The squeeze is on. The ‘Tory Press’ has reverted to type. The New Labour love-in with News International is as dead as the ‘News of the World’. The Conservative smear operatives will make the skulduggery of Damian McBride look positively angelic. The Blairites are back – they never went away you know- warning Labour to steer away from anything the looks like re-distribution. Yes, even though there are probably another eighteen months to go, the run-up to the 2015 Election is well underway. ‘Red Ed’ – if only this moniker were true cry many of the Labour Progressives – will be pilloried, lied about and generally kicked around until the starting pistol sounds. Nothing seems off limits; Ed’s geeky appearance, his perceived lack of slickness and wonk-like image will all come under the spotlight. The David Miliband supporters – like champions of a faded Royal-line – cling to the betrayal myth of brother back-stabbing brother. If you just read the Telegraph or the Times, you’d think he’s on a terminal decline. It can only be a matter of time before they try to label him Labour’s Iain Duncan Smith. Yet things could be far worse for the Labour Leader. Far worse.
Without putting too much of a panglossian world-view on things, the Tories still look highly unlikely to form a majority government. Labour is in with a good chance of being the biggest Party after the Election. Ed Miliband should be the Prime Minister. He may not seem ‘Prime-Ministerial’ – but were Atlee, or Major or even Thatcher before they assumed Office? He is absolutely entitled to tilt to the Left on certain issues as the right-ward drift of the Coalition has been so severe. Cameron may claim that the economy is on the mend, that austerity works, but Labour can point to the worst economic recovery for over 100 years and also, finally, cauterize their Tory-Press reputation as a tax and spend profligates. It is, as of now, still improbable that there’ll be a Conservative/Lib Dem Coalition after 2015. Never underestimate the inherent conservative nature (with a small ‘c’) of the English electorate though. The battle is well and truly underway. Politics can be a nasty business and it’s about to get nastier. Miliband did well in his speech to Party Conference today and he has to keep his game at this level for much of the next two years; he has the capacity to do so.
Coronation for Hilary?
Hilary Clinton is touted by many as the de facto 2016 Democratic Candidate – it’s a shoo-in, right; she can’t not be nominated? Many a slip between cup and lip. There’s over two years to go and Senator Clinton may not become nominee and go on to achieve what her supporters see as her destiny, to be the first female President of the USA. But, just as in 2008, there may be several reasons why this may not come to pass. The dynasty issue is a fair point – is it right that, if she is elected to the top job in 2016, from 1992 to 2020 the United States will have had a Bush or Clinton as President for 20 out of the last 28 years. She may be perceived as too hawkish for the Democratic grass roots, weary of constant War and military engagement. Her ambition could turn many voters off.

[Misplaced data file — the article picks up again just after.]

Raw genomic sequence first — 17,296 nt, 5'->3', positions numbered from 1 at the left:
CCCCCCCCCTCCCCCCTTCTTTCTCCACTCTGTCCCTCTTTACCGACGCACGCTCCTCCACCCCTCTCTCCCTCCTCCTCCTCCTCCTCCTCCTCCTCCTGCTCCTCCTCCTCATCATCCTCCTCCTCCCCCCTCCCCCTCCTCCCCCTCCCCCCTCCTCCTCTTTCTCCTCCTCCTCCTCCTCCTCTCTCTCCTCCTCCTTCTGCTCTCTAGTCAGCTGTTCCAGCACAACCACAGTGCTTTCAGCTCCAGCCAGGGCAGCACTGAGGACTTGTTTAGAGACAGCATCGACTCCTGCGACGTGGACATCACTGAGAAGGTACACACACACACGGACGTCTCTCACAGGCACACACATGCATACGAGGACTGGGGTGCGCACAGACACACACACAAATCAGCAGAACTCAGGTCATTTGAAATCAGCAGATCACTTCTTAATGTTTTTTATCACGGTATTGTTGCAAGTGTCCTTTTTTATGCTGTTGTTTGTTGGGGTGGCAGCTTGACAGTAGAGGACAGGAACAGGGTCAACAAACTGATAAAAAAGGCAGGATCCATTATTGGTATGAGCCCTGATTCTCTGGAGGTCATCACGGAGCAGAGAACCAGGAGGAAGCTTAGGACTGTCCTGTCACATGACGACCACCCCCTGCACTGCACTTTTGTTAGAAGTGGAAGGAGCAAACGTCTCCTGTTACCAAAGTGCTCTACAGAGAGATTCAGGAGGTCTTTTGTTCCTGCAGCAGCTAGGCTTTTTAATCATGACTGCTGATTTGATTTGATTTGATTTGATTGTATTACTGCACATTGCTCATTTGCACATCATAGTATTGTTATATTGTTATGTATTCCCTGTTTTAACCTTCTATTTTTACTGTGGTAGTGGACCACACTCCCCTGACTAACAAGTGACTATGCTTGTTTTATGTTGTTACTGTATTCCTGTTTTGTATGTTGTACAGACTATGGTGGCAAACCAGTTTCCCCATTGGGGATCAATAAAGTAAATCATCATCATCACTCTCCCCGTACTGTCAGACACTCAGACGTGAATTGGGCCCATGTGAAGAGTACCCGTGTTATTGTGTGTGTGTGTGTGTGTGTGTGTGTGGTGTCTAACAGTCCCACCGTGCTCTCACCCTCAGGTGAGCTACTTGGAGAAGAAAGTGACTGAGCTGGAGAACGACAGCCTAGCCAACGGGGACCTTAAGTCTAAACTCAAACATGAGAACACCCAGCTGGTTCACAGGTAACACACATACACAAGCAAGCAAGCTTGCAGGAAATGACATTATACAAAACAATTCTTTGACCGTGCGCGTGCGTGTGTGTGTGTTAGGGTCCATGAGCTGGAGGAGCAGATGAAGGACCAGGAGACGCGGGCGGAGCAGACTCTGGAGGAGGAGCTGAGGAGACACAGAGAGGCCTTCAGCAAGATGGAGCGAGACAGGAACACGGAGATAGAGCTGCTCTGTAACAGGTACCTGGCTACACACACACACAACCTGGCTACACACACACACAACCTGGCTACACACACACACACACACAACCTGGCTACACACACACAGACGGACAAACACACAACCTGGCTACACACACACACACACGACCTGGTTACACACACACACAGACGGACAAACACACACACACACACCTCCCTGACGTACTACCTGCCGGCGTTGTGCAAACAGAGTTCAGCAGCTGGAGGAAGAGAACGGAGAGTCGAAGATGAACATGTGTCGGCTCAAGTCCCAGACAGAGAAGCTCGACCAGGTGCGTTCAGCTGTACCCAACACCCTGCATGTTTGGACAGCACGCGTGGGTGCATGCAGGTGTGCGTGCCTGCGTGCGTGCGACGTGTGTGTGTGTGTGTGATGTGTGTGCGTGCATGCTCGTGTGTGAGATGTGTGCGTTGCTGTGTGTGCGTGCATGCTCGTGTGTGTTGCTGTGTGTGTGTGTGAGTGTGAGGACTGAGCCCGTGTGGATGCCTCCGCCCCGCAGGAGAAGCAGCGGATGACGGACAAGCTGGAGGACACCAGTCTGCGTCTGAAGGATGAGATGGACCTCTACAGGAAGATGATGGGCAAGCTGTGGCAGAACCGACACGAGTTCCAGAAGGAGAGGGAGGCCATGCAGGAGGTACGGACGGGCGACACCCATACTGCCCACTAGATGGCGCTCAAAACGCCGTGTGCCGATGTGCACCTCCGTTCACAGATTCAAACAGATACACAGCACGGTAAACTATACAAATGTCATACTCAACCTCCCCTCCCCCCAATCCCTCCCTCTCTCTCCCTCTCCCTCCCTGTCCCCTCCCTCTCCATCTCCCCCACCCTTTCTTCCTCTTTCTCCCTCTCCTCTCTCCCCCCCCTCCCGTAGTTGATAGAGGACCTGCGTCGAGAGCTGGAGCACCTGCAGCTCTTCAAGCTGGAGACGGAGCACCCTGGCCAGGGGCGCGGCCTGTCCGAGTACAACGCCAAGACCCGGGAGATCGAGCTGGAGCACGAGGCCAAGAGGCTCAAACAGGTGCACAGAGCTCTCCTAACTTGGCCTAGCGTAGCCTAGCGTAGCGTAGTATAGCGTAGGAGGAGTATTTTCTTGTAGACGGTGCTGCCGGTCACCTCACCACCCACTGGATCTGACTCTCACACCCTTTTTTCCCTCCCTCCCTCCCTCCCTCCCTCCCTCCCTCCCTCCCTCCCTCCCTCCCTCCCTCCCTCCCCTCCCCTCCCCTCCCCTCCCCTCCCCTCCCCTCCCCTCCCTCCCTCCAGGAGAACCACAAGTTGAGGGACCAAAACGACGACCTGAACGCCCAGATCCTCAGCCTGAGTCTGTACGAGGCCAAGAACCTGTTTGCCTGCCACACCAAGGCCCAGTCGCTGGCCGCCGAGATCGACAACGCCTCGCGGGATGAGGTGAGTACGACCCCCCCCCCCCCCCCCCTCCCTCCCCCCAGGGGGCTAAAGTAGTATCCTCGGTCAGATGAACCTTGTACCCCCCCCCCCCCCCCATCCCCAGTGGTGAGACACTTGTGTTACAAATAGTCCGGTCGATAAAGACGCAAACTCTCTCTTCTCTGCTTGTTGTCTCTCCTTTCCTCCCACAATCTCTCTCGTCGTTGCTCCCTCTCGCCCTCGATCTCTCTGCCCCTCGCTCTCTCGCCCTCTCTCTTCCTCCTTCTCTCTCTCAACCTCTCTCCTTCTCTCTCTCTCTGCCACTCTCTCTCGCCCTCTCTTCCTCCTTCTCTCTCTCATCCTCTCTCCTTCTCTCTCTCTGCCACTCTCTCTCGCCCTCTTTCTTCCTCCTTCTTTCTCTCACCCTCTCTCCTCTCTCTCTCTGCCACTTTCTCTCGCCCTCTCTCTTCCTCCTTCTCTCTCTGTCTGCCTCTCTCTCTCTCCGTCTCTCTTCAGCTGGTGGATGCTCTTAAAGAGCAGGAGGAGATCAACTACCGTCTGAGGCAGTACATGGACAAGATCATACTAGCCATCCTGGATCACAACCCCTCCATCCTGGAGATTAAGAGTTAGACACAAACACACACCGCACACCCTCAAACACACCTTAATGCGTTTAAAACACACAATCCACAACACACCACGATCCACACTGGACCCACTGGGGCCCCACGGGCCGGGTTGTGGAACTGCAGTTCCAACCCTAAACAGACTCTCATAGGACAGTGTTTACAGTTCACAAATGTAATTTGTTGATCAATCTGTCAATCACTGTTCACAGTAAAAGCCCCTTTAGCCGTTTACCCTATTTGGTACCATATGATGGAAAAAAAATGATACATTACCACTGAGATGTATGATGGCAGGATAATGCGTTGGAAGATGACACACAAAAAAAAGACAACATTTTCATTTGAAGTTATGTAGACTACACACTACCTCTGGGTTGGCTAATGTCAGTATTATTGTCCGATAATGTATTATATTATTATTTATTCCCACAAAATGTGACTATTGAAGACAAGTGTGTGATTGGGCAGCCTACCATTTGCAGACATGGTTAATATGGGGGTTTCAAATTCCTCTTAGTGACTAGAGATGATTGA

She is still the favourite. She has proved herself a formidable campaigner and a loyal Secretary of State in the first Obama Administration; the latter has shown her to be a good team player, someone who can adapt to the team leadership required in the Oval Office. She has survived the sheer stress and madness of having been in public life since her husband became Governor in Arkansas. There’s little doubt that she will run the most financed and possibly slickest campaign. Bill Clinton is still a huge asset for her. The diagnosis for 2016 is that it looks good but it will be no cake-walk.
Thaw not War
‘Clearly, there’s a thaw going on…they’re rethinking their positions. And we ought to do what we can to explore it. We ought to get caught trying, because we have nothing to lose by getting caught trying’ Bill Clinton, 23/9/13, CBS
The news that there has been a slight thawing in relations between the US and Iran will be welcomed by all except Neo-Cons, anti-Obamaites and Left and Right Libertarians. In other words, most of us will breathe a small sigh of relief that there may, stress may, be a chance of Iran and the Great Satan cooling the temperature of their rhetoric and leading to a potentially more peaceful modus vivendi between them. When even blockbuster movies (‘White House Down’) are presenting Bomb-Iran Hawks as swivel-headed lunatics, then you know things could be changing. This is tricky politics for both the US and Iran but the World can move the ‘present danger’ clock back somewhat should anything come of it.
‘I have a dream that one day this nation will rise up and live out the true meaning of its creed: “We hold these truths to be self-evident: that all men are created equal.”’
There are very few events, ideas or people that ‘Left’ and ‘Right’ can agree on. The legacy of the French Revolution? Disputed between those who saw the insurrections in late 18th Century France as a democratic mass movement or an upheaval of the Mob. Edward Snowden and the revealing of US State secrets? Either the actions of a traitor threatening the security of the United States or a whistleblower exposing wrongdoing that would otherwise have been covered up. The legacy of the Post-WW2 economic consensus; is it a testament to civilised values or the ideological cause of market turbulence today? But there is one figure, specifically making one speech, that most from both sides of the political spectrum can coalesce on; the ‘I have a Dream’ speech by Martin Luther King, which happened fifty years ago this month.